My husband and I went out for brunch this past Sunday, and the experience provided a good example of what sets apart “the men from the boys” when it comes to delivering great customer service.
Things started out reasonably well. We were greeted by the hostess and told our table would be ready in about five minutes. She was pleasant and we weren’t surprised that we might have to wait for a few minutes for a table.
Things had gotten off to a good start.
Handling Unusual Or Picky Customers
But, as is often the case, what sets those apart who deliver a great customer experience from those who deliver a pretty good or okay one, is this: how they handle unusual requests or picky customers.
I’m one of those restaurant-goers who always has an unusual request: I like to drink my tea HOT … not warm, but hot. I also use lots of milk in my tea. Can you see the problem yet? I’ll make it easy for you. Hot tea and lots of cold milk make lukewarm tea. The solution? The milk needs to be warmed up before I pour it into my tea.
When I’m in a restaurant I always ask the server … nicely and with an apologetic smile … if they would please warm up the milk to go with my tea … oh yes, “and extra milk please, I use a lot in my tea.”
Eye Rolls & Frustrated Sighs
I’ll be honest, this request usually drives my husband crazy, sweet man that he is. He would prefer I not make unusual demands of our servers.
My philosophy is, “I’m eating out, we’re paying to eat out, I’d like to enjoy what we’re paying for.” I’m not rude to our servers, if anything I bend over backwards to be pleasant and appreciate what they do for us. That said, it’s interesting how often a request like “warm milk and extra of it, please” produces a response that is the equivalent of an eye-roll or frustrated sigh.
Turning Potentially Good Customer Experiences Into Negative Ones
The point of this has nothing to do with warm milk, obviously. But it highlights how often we can turn a potentially good customer experience into a negative one, by how we respond to our customers seemingly unusual requests or pickiness.
Back to the warm milk at brunch on Sunday. The waitress who brought the milk the first time had ignored the request, so back to the kitchen with the milk to warm it up.
Then, when it arrived back at the table it was in a mug, full to the top, and virtually impossible to pour without getting it all over the table.
For the sake of my husband, I “sucked it up” and poured the warm milk into my tea, mopping up the excess flowing onto the table as I went along.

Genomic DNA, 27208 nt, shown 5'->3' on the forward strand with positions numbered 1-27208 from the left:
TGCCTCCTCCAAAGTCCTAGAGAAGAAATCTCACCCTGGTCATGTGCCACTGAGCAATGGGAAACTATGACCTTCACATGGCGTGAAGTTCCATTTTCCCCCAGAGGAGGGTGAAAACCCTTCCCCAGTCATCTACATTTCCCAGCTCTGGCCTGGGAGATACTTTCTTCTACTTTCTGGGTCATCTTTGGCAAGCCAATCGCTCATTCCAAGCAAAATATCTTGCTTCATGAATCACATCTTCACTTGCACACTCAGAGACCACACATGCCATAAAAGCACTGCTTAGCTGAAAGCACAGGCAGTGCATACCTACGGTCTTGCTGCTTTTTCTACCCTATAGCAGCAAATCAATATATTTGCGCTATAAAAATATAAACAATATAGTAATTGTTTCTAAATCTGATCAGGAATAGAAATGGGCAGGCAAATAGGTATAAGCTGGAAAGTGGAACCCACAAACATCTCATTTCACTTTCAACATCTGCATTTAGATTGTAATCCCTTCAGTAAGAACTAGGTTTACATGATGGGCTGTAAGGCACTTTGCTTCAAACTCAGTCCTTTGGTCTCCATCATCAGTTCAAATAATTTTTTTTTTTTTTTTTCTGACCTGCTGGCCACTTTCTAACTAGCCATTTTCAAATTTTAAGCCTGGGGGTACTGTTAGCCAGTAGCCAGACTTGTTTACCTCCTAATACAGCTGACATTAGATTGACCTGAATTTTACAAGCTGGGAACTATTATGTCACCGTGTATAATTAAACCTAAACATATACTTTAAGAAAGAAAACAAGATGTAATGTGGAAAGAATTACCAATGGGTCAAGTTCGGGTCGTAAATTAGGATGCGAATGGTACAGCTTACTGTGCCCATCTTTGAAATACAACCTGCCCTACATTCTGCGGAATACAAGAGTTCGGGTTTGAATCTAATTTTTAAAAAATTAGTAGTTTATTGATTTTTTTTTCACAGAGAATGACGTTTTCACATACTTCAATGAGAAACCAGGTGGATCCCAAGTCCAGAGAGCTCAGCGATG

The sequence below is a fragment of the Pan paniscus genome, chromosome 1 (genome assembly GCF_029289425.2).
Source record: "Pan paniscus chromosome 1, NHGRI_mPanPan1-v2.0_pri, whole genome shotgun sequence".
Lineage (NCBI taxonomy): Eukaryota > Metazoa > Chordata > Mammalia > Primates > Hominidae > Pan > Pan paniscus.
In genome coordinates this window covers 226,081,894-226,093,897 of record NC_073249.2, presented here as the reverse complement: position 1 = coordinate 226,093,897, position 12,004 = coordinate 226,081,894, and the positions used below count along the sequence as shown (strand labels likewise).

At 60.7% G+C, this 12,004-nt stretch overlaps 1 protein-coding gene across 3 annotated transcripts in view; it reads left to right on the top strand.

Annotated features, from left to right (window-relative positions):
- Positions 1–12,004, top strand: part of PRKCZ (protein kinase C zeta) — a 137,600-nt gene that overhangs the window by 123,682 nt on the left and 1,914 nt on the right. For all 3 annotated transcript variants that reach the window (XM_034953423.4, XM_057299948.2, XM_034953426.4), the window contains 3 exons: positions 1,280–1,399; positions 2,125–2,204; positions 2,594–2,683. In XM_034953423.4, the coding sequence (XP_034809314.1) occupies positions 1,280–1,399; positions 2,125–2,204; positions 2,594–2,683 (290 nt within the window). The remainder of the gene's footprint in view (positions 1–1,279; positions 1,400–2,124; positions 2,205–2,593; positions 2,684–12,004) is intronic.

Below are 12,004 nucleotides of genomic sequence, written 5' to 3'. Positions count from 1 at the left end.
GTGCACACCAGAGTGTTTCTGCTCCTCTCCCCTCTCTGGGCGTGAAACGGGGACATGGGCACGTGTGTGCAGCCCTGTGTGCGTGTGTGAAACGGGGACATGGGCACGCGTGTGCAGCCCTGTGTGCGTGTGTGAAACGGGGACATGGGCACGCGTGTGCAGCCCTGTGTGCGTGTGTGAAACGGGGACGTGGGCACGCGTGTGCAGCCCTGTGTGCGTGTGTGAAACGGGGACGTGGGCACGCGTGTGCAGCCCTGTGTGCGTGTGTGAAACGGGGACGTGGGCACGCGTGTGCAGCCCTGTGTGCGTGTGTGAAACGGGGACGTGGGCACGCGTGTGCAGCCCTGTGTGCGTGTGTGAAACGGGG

Interestingly, the warm welcome that first greeted us when we sat at our server’s table was replaced with a less warm manner after my “warm milk, please” request.
That’s Staff For You?
Some of you who are business owners with staff may be tempted to think, “that’s staff for you!”
But, to be honest, most of us have probably received a different but similar experience whether we’ve dealt with business owners or their staff. The fact is that those who know how to go the extra mile without attitude often seem rare. And, those leading the company quite often set the pace or tone in this area. If the business owners or management team don’t excel at delivering a great customer experience, it’s unlikely their staff will.
Going The Extra Mile
According to Wikipedia, the expression “to go the extra mile” likely comes from the Bible where Jesus says in Romans 5:41, ” Whoever forces you to go one mile, go with him two.”
The verse is a reference to a practice that allowed a Roman soldier to conscript a Jewish native to carry his equipment for one Roman mile – no easy task considering a Roman soldier’s backpack could weigh upwards of 100 pounds (45.4 kg). (Source: Wikipedia)
Going the extra mile suggests, don’t just do what you have to do, the bare minimum of what is expected, go further, do more.
For business owners, going the extra mile for our customers means delivering a customer experience that delights those we serve. That makes our customers feel good about dealing with us.
While delivering a great customer experience, without question, involves delivering good quality products and services. The icing on the customer experience cake is the manner in which we deliver our products and services. It’s an attitude that shows up in how we deal with and respond to people.
It isn’t just a smile! A smile can be plastic and meaningless, or it can be caring, attentive and meaningful.
While “customer service with a smile” is one of the ways we simplify the concept of taking good care of customers, the reality is that great customer service is much more than a smile.
Great customer service involves delivering our products and services in ways (customer experience) that cause our customers to want to continue to deal with us and to tell others about us, because they feel valued, cared for and appreciated.
In the end, delivering a great customer experience isn’t just good for the customer, it’s good for business and has a direct impact on your bottom-line!